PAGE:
SRJC Course Outlines

4/14/2024 1:33:06 PMNRM 87 Course Outline as of Fall 2002

New Course (First Version)

Discipline and Nbr:  NRM 87Title:  GIS APPLIC IN NAT RESRC  
Full Title:  Geographic Information Systems Appl in Natural Resources
Last Reviewed:12/12/2023

UnitsCourse Hours per Week Nbr of WeeksCourse Hours Total
Maximum3.00Lecture Scheduled3.0017.5 max.Lecture Scheduled52.50
Minimum3.00Lab Scheduled03 min.Lab Scheduled0
 Contact DHR0 Contact DHR0
 Contact Total3.00 Contact Total52.50
 Non-contact DHR0 Non-contact DHR Total0

 Total Out of Class Hours:  105.00Total Student Learning Hours: 157.50 

Title 5 Category:  AA Degree Applicable
Grading:  Grade or P/NP
Repeatability:  00 - Two Repeats if Grade was D, F, NC, or NP
Also Listed As: 

Catalog Description:
Untitled document
An introduction to the use of Geographic Information Systems (GIS) to analyze and interpret natural resources data, and to solve common conservation problems. Includes a basic introduction to arc view GIS, analysis of habitat loss for endangered species, evaluation of mineral development impacts, watershed analysis, assessing data quality, and environmental analysis of a proposed timber sale.


Recommended Preparation:
APTECH 54A (GIS) and working knowledge of IBM (PC) computer systems.

Limits on Enrollment:

Schedule of Classes Information
Description: Untitled document
An introduction to the use of Geographic Information Systems (GIS) to analyze and interpret natural resources data, and to solve common conservation problems.
(Grade or P/NP)

Recommended:APTECH 54A (GIS) and working knowledge of IBM (PC) computer systems.
Limits on Enrollment:
Transfer Credit:CSU;
Repeatability:00 - Two Repeats if Grade was D, F, NC, or NP


Associate Degree:Effective:Inactive:
CSU GE:Transfer Area Effective:Inactive:
IGETC:Transfer Area Effective:Inactive:
CSU Transfer:TransferableEffective:Fall 2002Inactive:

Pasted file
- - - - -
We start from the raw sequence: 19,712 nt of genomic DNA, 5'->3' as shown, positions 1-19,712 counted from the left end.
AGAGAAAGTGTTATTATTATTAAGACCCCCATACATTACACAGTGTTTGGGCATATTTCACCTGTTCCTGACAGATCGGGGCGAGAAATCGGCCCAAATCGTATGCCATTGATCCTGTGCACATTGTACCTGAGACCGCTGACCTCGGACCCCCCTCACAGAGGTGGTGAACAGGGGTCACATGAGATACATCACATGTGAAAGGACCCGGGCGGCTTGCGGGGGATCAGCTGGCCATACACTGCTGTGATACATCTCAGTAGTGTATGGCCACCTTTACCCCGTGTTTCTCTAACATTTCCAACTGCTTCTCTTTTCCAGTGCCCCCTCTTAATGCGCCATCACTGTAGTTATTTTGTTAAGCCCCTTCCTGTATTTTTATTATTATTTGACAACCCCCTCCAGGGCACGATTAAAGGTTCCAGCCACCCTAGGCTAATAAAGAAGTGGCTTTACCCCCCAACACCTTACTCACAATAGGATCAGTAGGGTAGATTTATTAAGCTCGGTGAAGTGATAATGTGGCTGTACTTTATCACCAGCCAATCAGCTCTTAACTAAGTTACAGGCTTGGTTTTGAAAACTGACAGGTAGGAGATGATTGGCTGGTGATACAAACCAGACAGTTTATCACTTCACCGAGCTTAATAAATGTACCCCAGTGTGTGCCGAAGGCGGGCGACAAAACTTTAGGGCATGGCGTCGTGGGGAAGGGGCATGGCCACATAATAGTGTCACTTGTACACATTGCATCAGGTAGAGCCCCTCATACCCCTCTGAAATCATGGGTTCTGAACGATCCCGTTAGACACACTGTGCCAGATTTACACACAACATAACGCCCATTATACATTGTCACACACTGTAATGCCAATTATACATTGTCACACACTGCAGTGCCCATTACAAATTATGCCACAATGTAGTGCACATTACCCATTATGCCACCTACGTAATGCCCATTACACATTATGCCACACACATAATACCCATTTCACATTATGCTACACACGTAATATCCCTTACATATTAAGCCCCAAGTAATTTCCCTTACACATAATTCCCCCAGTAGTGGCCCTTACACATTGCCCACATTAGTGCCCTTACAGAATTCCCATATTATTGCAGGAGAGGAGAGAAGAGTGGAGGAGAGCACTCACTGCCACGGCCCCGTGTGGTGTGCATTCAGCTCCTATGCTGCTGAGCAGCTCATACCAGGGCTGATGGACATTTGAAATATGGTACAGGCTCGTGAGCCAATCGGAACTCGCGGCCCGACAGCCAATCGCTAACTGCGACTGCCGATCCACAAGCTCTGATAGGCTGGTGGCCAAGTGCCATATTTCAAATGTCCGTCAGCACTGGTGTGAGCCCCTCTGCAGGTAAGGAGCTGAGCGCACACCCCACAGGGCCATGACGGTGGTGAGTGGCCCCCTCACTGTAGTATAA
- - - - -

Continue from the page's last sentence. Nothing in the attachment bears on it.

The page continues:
UC Transfer:Effective:Inactive:

Certificate/Major Applicable: Both Certificate and Major Applicable


Outcomes and Objectives:
At the conclusion of this course, the student should be able to:
Untitled document
Upon completion of this course, students will be able to:
1. Demonstrate the use of a basic GIS operating system.
2. Calculate acreages and analyze changes in wildland resources over time
  and space using GIS data.
3. Identify potential mining development sites from spatial data.
4. Classify soils based on their erosion potential.
5. Determine and discuss the effects of road density on competing
  watershed values.
6. Display a shaded relief map, and identify specific data values
  contained therein.
7. Prepare a timber sale database, and define those elements affecting old
  growth timber stands.

Topics and Scope
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I.     Introduction to Geographic Information Systems
      A. Basic terminology and computer operation
      B. Uses and objectives of spatial data systems
      C. Opening an arc view project
      D. Arc view documents and thematic planning
      E. Identifying and selecting data features
II.    Analysis of Habitat Loss for Endangered Species